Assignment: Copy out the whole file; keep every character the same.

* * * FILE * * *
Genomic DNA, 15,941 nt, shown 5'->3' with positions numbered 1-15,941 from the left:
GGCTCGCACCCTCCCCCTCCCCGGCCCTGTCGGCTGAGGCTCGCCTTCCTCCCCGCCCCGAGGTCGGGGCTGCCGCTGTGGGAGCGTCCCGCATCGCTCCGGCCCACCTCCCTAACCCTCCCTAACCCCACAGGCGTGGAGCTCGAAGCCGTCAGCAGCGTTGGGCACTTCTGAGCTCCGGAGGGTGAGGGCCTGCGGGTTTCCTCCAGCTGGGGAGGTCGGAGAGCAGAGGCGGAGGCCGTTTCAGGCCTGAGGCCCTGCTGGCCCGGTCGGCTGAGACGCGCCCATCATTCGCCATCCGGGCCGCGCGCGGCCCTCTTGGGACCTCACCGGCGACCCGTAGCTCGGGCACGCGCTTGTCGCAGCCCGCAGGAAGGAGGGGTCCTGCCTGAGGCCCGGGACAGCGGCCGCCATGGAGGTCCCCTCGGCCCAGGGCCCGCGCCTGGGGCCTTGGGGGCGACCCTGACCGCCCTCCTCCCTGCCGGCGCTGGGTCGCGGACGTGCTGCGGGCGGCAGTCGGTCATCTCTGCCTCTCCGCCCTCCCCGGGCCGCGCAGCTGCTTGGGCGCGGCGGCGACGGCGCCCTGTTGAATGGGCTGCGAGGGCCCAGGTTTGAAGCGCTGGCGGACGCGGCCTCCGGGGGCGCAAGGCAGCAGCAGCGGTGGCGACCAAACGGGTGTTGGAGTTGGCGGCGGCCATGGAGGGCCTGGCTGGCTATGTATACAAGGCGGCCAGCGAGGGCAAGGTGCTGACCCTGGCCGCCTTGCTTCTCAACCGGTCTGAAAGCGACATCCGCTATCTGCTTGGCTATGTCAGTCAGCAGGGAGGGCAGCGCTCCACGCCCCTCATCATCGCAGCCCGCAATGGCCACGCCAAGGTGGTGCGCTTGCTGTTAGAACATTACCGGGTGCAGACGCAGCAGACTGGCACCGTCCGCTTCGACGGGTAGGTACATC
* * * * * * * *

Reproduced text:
Genomic DNA, 15,941 nt, shown 5'->3' with positions numbered 1-15,941 from the left:
GGCTCGCACCCTCCCCCTCCCCGGCCCTGTCGGCTGAGGCTCGCCTTCCTCCCCGCCCCGAGGTCGGGGCTGCCGCTGTGGGAGCGTCCCGCATCGCTCCGGCCCACCTCCCTAACCCTCCCTAACCCCACAGGCGTGGAGCTCGAAGCCGTCAGCAGCGTTGGGCACTTCTGAGCTCCGGAGGGTGAGGGCCTGCGGGTTTCCTCCAGCTGGGGAGGTCGGAGAGCAGAGGCGGAGGCCGTTTCAGGCCTGAGGCCCTGCTGGCCCGGTCGGCTGAGACGCGCCCATCATTCGCCATCCGGGCCGCGCGCGGCCCTCTTGGGACCTCACCGGCGACCCGTAGCTCGGGCACGCGCTTGTCGCAGCCCGCAGGAAGGAGGGGTCCTGCCTGAGGCCCGGGACAGCGGCCGCCATGGAGGTCCCCTCGGCCCAGGGCCCGCGCCTGGGGCCTTGGGGGCGACCCTGACCGCCCTCCTCCCTGCCGGCGCTGGGTCGCGGACGTGCTGCGGGCGGCAGTCGGTCATCTCTGCCTCTCCGCCCTCCCCGGGCCGCGCAGCTGCTTGGGCGCGGCGGCGACGGCGCCCTGTTGAATGGGCTGCGAGGGCCCAGGTTTGAAGCGCTGGCGGACGCGGCCTCCGGGGGCGCAAGGCAGCAGCAGCGGTGGCGACCAAACGGGTGTTGGAGTTGGCGGCGGCCATGGAGGGCCTGGCTGGCTATGTATACAAGGCGGCCAGCGAGGGCAAGGTGCTGACCCTGGCCGCCTTGCTTCTCAACCGGTCTGAAAGCGACATCCGCTATCTGCTTGGCTATGTCAGTCAGCAGGGAGGGCAGCGCTCCACGCCCCTCATCATCGCAGCCCGCAATGGCCACGCCAAGGTGGTGCGCTTGCTGTTAGAACATTACCGGGTGCAGACGCAGCAGACTGGCACCGTCCGCTTCGACGGGTAGGTACATC